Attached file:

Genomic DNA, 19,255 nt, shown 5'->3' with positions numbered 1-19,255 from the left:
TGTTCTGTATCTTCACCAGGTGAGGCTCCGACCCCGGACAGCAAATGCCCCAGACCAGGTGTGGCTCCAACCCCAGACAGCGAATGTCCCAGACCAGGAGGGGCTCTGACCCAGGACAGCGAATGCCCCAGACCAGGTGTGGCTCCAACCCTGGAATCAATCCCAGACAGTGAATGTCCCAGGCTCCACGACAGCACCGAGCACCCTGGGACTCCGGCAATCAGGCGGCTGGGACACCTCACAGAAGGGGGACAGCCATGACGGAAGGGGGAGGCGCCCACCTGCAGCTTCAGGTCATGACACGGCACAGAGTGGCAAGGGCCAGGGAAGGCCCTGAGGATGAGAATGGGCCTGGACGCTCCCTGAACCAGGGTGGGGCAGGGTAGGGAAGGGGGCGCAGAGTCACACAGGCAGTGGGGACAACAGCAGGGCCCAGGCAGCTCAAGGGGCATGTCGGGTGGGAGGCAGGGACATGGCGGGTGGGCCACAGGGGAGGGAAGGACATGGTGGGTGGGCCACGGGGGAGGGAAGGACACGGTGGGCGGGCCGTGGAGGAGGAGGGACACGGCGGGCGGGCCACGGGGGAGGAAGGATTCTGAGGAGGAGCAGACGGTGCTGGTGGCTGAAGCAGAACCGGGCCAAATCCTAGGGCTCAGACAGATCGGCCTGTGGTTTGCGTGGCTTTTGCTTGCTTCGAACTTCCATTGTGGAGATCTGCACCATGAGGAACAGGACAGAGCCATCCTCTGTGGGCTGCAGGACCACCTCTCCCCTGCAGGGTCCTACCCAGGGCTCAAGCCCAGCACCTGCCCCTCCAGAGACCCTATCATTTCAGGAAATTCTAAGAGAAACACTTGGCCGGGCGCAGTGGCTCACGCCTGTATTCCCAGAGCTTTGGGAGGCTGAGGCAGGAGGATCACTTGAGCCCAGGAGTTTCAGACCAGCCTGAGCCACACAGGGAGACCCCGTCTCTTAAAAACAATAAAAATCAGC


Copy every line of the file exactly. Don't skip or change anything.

Genomic DNA, 19,255 nt, shown 5'->3' with positions numbered 1-19,255 from the left:
TGTTCTGTATCTTCACCAGGTGAGGCTCCGACCCCGGACAGCAAATGCCCCAGACCAGGTGTGGCTCCAACCCCAGACAGCGAATGTCCCAGACCAGGAGGGGCTCTGACCCAGGACAGCGAATGCCCCAGACCAGGTGTGGCTCCAACCCTGGAATCAATCCCAGACAGTGAATGTCCCAGGCTCCACGACAGCACCGAGCACCCTGGGACTCCGGCAATCAGGCGGCTGGGACACCTCACAGAAGGGGGACAGCCATGACGGAAGGGGGAGGCGCCCACCTGCAGCTTCAGGTCATGACACGGCACAGAGTGGCAAGGGCCAGGGAAGGCCCTGAGGATGAGAATGGGCCTGGACGCTCCCTGAACCAGGGTGGGGCAGGGTAGGGAAGGGGGCGCAGAGTCACACAGGCAGTGGGGACAACAGCAGGGCCCAGGCAGCTCAAGGGGCATGTCGGGTGGGAGGCAGGGACATGGCGGGTGGGCCACAGGGGAGGGAAGGACATGGTGGGTGGGCCACGGGGGAGGGAAGGACACGGTGGGCGGGCCGTGGAGGAGGAGGGACACGGCGGGCGGGCCACGGGGGAGGAAGGATTCTGAGGAGGAGCAGACGGTGCTGGTGGCTGAAGCAGAACCGGGCCAAATCCTAGGGCTCAGACAGATCGGCCTGTGGTTTGCGTGGCTTTTGCTTGCTTCGAACTTCCATTGTGGAGATCTGCACCATGAGGAACAGGACAGAGCCATCCTCTGTGGGCTGCAGGACCACCTCTCCCCTGCAGGGTCCTACCCAGGGCTCAAGCCCAGCACCTGCCCCTCCAGAGACCCTATCATTTCAGGAAATTCTAAGAGAAACACTTGGCCGGGCGCAGTGGCTCACGCCTGTATTCCCAGAGCTTTGGGAGGCTGAGGCAGGAGGATCACTTGAGCCCAGGAGTTTCAGACCAGCCTGAGCCACACAGGGAGACCCCGTCTCTTAAAAACAATAAAAATCAGC